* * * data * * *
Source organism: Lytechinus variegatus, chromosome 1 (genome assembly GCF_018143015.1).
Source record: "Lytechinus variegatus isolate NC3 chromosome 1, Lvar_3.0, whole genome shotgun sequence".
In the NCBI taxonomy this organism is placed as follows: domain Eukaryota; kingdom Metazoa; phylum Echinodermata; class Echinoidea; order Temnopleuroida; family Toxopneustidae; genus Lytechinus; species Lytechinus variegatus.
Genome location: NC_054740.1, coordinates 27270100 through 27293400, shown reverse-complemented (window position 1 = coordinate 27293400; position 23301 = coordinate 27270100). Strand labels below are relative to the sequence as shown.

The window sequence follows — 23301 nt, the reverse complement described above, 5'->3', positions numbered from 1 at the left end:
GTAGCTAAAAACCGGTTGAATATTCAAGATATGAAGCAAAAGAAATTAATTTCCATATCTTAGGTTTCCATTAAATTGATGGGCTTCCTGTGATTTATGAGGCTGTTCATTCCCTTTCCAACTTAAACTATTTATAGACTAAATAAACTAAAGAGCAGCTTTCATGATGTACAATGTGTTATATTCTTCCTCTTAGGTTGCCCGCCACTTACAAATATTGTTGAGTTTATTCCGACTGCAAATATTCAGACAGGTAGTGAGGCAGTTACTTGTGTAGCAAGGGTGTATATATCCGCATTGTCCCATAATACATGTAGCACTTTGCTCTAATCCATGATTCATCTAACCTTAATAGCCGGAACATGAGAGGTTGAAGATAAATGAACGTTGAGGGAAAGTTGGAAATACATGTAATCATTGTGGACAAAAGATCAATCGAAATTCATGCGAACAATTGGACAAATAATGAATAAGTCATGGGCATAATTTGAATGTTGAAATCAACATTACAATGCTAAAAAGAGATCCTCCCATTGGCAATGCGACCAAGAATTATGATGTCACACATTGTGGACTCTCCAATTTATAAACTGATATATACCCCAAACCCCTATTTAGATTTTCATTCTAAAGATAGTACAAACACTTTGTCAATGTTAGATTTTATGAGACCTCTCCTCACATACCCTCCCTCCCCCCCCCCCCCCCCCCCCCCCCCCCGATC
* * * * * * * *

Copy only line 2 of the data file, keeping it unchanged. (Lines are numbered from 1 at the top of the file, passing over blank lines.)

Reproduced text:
Source record: "Lytechinus variegatus isolate NC3 chromosome 1, Lvar_3.0, whole genome shotgun sequence".